Westminster plan to buy armory on hold Lease calls for $190,000 price to purchase it

December 24, 1992|By Donna E. Boller | Donna E. Boller,Staff Writer

Westminster's plan to buy or extend its lease on the former National Guard Armory on Longwell Avenue is on hold while a state agency investigates the difference between the $190,000 price established in the lease and the $100 or so that city officials want to pay for it.

Mayor W. Benjamin Brown said yesterday he would consider "$100 or less" an acceptable price.

The mayor asked state officials about six months ago to consider selling the building "at a nominal fee." The city wants to renovate the building, but City Council members are reluctant to make a substantial investment in a building the city doesn't own.

Mayor Brown asked, alternatively, for a long-term extension of the current lease, which is scheduled to expire in 2005. He said he believes a 25-year extension would be adequate to justify renovations for government offices the city would put there.

The building houses the city police department, and part of it used for recreation programs.

Westminster now pays the state $1 a year to lease the building, which city officials renamed the Longwell Municipal Center.

State planning officials recommended selling the armory to Westminster "for a nominal fee" in late September, but pulled that suggestion back for a second look when the agency learned that a clause in the existing lease gave Westminster the option to buy the building for its 1980 appraised value, $190,000.

"At the time that recommendation was issued, we were not provided with information on the existing lease," Mary J. Abrams, chief of the State Clearinghouse for Intergovernmental Assistance, part of the state planning office, said yesterday.

Ms. Abrams said the rescission of the original recommendation doesn't mean the state agency won't come back with a similar one.

"In the light of the state's fiscal condition, we felt it would be responsible to re-examine [the proposed sale]," she said.

Ms. Abrams said she doesn't know when her office will forward a new recommendation to the state Department of General Services, which must review it before the Board of Public Works makes the final decision.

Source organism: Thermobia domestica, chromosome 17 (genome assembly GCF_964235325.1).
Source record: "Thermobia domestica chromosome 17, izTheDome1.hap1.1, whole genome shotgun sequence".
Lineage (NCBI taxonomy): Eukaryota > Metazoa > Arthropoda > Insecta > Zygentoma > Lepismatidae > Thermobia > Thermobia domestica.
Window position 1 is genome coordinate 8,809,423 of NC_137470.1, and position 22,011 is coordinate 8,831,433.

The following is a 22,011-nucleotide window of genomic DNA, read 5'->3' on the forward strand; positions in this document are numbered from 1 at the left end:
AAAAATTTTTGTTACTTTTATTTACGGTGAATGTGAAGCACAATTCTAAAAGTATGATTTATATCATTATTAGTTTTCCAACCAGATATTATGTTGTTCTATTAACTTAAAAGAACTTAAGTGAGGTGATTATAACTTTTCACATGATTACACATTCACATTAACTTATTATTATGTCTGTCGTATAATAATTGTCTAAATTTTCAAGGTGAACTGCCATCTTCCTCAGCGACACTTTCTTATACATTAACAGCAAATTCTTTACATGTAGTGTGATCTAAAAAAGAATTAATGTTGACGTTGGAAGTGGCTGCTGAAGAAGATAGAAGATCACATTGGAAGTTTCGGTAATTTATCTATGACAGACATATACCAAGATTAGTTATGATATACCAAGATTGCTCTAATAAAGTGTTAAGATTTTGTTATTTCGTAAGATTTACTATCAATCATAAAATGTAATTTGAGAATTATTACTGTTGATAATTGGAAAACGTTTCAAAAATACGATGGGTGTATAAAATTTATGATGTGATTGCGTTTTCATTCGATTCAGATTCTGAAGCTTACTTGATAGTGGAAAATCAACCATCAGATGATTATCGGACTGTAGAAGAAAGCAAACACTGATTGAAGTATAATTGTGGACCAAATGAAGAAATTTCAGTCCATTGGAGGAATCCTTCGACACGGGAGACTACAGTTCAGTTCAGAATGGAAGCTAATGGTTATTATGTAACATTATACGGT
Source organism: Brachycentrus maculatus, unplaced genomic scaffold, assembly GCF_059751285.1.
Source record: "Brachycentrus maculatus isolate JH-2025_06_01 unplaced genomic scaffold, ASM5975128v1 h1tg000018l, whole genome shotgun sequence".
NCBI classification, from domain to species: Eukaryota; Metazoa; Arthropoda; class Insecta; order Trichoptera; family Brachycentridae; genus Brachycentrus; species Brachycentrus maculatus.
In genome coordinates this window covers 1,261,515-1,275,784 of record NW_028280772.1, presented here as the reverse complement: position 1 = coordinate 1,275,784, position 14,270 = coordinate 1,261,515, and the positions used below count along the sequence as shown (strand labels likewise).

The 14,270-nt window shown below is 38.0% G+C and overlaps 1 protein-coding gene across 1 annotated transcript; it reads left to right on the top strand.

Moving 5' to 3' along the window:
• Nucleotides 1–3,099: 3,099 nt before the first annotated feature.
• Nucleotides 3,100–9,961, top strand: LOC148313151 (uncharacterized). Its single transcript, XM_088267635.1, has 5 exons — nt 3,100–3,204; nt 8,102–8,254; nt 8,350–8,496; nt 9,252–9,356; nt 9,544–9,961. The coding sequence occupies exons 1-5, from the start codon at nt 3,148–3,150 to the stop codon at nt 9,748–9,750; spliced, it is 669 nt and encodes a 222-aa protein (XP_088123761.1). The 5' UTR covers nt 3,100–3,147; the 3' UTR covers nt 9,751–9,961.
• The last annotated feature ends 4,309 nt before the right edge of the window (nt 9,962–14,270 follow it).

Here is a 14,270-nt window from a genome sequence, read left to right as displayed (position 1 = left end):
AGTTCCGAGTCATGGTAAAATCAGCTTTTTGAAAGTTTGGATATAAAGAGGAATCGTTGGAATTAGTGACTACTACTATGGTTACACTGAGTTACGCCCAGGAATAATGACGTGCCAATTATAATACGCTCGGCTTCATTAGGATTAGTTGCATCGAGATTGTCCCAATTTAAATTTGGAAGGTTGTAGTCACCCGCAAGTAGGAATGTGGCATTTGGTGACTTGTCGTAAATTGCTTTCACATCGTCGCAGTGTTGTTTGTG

But any agreement is likely to contain a clause barring the city from altering the building's appearance, which the Maryland Historical Trust said "exhibits a medieval architectural style." The trust said the building is significant for its association with the expansion of the National Guard early in this century.

Mayor Brown said if the state sticks with the $190,000 price tag, Westminster would defer buying the building until the last year of the lease. It would be in the city's interest to pay in 2005 dollars, which are likely to be worth less than 1980 dollars or 1992 dollars, he explained.

The state clearinghouse staff is reviewing previous sales of old armories to other Maryland towns, Ms. Abrams said, and also will consider the purposes for which Westminster wants to use the building and the planned capital investment.

"We're looking at how we handled the situation to make sure we handle it evenly and fairly," Ms. Abrams said. "For example, if we recommend giving it [the building] to Westminster with no fee, are there other towns and cities with an equally compelling need?"

Westminster plans to spend nearly $350,000 to renovate the building, $250,000 that has already been budgeted and $98,000 scheduled to go in the 1993-1994 budget.

City Planning and Public Works Director Thomas B. Beyard said priorities are to remove underground gasoline storage tanks, install a new,energy-efficient heating system and remove asbestos, which he said might cost $30,000 to $40,000.

Additional renovations would be needed for the government offices and to make the building accessible to the disabled, officials said.

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